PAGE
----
Akebia Announces Positive Results for AKB-6548 Phase 2a Clinical Study
Findings Support Once Daily Dosing; No Serious Adverse Events
CINCINNATI, OH--(Marketwire - October 5, 2010) - Akebia Therapeutics, Inc., a pharmaceutical discovery and development company focused on anemia and vascular disorders, today announced that it has successfully completed a phase 2a study for AKB-6548 in stage 3 and 4 chronic kidney disease patients. AKB-6548 is an orally bioavailable hypoxia-inducible factor-prolyl hydroxylase (HIF-PH) inhibitor designed to increase the natural production of erythropoietin (EPO) and cause a gentle rise in hemoglobin in anemic patients. In the clinical study patients receiving a single, oral dose of AKB-6548 experienced significantly increased EPO levels eight and 12 hours post administration, with levels returning to baseline within 24 hours, supporting the potential of once daily dosing. The compound was found to be safe, with no serious adverse events.
"There is a clear need for new alternatives to currently used EPO products, which suffer from safety issues and are only available in injectable formulations. These phase 2a study results add to our existing clinical and preclinical data supporting the potential of AKB-6548 as a safer, more convenient alternative," said Dr. Robert Shalwitz, M.D., chief medical officer of Akebia. "We plan to continue building on this body of data with 28 day phase 2a studies in stage 3 and 4 chronic kidney disease patients."
The phase 2a open label study included 22 stage 3 and stage 4 chronic kidney disease patients, and was designed to evaluate the safety, tolerability and pharmacokinetics of AKB-6548. The patients each received a single, oral dose of AKB-6548, and EPO levels were measured at eight, 12 and 24 hours post-administration. Additional blood tests and clinical assessments were also conducted on day eight. The efficacy of AKB-6548 was determined by measuring EPO and other biomarkers including VEGF, hepcidin, transferrin and ferritin. The Phase 2a trial was conducted at two sites in the United States.
Hypoxia-inducible factors (HIFs) are transcription factors that regulate the body's response to decreases in oxygen, or hypoxia, in the cellular environment. HIF-PH's are the hypoxia-inducible factor prolyl hydroxylase enzymes that normally regulate the levels of HIF in bodily tissues. By inhibiting HIF-PH enzymes, HIFs can be stabilized or up-regulated, allowing the body to better respond to reduced oxygen, injury and infection. The ability to stabilize HIFs may lead to treatments for many conditions including anemia, fractures, wounds, and other conditions where the HIF mechanism is not functioning optimally.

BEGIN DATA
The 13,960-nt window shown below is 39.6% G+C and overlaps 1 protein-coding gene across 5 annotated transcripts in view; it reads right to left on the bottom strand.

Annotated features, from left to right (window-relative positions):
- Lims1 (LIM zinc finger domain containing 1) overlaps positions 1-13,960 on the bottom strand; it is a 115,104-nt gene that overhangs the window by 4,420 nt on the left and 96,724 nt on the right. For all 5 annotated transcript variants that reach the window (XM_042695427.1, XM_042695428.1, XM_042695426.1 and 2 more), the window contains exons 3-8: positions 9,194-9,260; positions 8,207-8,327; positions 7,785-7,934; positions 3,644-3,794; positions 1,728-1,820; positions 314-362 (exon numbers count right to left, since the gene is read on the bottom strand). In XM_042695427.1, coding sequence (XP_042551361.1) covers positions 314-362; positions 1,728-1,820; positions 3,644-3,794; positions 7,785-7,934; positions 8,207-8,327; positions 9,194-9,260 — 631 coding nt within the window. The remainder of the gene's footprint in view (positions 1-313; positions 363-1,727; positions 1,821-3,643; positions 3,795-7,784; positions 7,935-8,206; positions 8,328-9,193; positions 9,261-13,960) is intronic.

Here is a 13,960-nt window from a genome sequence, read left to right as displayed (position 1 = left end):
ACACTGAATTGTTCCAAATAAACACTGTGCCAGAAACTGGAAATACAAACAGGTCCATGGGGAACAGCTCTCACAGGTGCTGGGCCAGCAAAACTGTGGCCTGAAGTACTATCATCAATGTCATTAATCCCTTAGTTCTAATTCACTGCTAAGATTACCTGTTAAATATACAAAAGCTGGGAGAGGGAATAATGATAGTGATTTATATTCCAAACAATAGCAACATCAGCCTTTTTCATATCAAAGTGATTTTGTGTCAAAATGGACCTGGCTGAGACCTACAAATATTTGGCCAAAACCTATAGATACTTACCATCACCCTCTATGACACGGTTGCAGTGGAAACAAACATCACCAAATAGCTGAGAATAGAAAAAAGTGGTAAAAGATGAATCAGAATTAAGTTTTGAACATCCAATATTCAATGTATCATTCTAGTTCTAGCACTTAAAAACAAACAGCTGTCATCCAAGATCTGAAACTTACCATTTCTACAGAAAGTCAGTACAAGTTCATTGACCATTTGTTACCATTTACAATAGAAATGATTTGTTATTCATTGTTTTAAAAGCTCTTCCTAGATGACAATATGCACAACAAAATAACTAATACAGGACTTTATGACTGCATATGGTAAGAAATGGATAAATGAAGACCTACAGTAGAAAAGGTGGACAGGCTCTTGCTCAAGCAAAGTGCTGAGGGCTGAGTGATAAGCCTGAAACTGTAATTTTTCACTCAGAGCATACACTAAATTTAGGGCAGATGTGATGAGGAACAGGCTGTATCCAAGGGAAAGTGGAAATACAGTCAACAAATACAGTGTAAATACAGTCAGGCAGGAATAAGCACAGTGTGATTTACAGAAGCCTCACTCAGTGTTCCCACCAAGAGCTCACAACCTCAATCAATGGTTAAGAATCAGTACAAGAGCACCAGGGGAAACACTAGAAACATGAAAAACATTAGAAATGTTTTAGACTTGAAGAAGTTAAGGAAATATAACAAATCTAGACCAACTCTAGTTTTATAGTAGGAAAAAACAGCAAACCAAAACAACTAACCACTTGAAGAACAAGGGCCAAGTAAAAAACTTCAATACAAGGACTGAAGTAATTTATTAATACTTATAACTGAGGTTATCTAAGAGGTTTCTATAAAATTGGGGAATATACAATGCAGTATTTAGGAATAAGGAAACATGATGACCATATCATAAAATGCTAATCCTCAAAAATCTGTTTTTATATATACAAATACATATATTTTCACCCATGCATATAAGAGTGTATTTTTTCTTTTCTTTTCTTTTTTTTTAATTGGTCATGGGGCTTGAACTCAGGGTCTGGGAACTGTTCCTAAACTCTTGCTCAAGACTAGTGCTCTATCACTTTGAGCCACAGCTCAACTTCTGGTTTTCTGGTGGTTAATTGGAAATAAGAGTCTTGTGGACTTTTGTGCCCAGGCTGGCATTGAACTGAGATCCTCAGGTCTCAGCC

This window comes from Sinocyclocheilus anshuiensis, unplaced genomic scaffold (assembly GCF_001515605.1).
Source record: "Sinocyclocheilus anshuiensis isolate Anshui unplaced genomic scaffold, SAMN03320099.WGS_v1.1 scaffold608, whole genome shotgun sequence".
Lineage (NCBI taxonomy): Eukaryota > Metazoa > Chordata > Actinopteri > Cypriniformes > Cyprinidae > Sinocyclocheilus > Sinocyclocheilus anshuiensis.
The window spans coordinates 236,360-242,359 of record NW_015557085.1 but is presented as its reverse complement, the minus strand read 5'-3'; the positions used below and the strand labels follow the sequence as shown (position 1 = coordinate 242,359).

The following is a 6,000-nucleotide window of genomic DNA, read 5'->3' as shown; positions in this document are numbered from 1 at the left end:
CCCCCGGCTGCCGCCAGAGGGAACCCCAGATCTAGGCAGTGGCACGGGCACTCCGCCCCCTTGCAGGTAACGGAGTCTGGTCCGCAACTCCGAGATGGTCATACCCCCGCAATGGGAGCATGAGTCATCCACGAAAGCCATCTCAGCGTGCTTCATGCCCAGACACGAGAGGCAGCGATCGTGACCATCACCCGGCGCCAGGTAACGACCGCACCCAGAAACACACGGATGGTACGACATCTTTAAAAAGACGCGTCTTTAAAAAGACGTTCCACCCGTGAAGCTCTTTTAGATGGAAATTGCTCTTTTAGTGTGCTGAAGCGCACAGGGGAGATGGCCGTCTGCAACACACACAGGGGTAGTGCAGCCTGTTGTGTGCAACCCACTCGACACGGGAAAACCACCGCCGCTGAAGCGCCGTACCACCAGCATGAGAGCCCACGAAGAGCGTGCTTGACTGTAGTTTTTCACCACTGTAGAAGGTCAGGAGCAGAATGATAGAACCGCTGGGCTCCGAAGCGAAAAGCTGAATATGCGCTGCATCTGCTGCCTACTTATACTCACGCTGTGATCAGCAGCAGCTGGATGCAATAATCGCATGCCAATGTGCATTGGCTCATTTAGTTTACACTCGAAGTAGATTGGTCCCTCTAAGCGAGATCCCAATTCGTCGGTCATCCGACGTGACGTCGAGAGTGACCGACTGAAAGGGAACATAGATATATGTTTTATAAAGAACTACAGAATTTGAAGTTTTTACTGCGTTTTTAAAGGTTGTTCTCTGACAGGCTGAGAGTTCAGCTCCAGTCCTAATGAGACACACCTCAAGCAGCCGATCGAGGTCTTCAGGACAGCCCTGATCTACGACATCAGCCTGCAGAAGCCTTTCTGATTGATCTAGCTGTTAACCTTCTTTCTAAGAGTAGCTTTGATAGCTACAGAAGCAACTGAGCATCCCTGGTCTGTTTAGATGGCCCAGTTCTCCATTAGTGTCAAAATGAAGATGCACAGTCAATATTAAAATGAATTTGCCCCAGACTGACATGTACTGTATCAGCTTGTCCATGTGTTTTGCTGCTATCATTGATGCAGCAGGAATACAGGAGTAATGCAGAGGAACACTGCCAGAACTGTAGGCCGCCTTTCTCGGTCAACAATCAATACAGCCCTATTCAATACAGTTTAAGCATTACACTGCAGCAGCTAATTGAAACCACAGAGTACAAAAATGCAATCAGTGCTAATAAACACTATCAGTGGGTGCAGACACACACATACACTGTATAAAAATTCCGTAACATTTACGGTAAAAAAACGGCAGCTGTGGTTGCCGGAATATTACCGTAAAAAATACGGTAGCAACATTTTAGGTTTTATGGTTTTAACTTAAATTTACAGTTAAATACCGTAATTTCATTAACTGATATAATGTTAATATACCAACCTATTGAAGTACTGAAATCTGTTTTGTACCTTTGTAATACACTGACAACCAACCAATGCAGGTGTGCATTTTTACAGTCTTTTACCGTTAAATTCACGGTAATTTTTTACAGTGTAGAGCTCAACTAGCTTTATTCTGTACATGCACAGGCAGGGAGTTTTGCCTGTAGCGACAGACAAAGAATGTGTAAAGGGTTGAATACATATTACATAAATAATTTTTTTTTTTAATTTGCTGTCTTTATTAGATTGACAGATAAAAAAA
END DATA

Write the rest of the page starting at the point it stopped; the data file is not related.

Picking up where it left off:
AKB-6548 is an orally bioavailable HIF-PH inhibitor designed to increase natural production of EPO, a glycoprotein hormone that controls red blood cell production, and cause a gentle rise in hemoglobin levels. Inadequate EPO production by the kidney is a common cause of anemia. Akebia will initially target patients with chronic renal disease and pre-dialysis patients, two patient populations that are currently undertreated for anemia. AKB-6548 potentially promises to be a safe, cost effective, orally dosed drug that delivers the efficacy of injectable EPO stimulating agents.
The market for chronic anemia drugs, which generates over $10 billion in worldwide sales, is dominated by injectable forms of recombinant EPO. There are currently no orally dosed small molecule drugs for the treatment of chronic anemia.
About Akebia Therapeutics
Akebia Therapeutics is a discovery and development company focused on anemia and vascular disorders. Akebia's lead program, AKB-6548, an orally bioavailable HIF-prolyl hydroxylase (HIF-PH) inhibitor for patients with anemia, is in phase 2 clinical trials. AKB-6548 potentially promises to be a safer, less expensive, orally dosed pharmaceutical to stimulate endogenous EPO production. Additionally, Akebia has a novel HPTP beta inhibitor / Angiopoietin 2 modulator, AKB-9778, for the treatment of vascular leak syndrome and critical limb ischemia which is scheduled to commence phase 1 clinical trials in early 2011.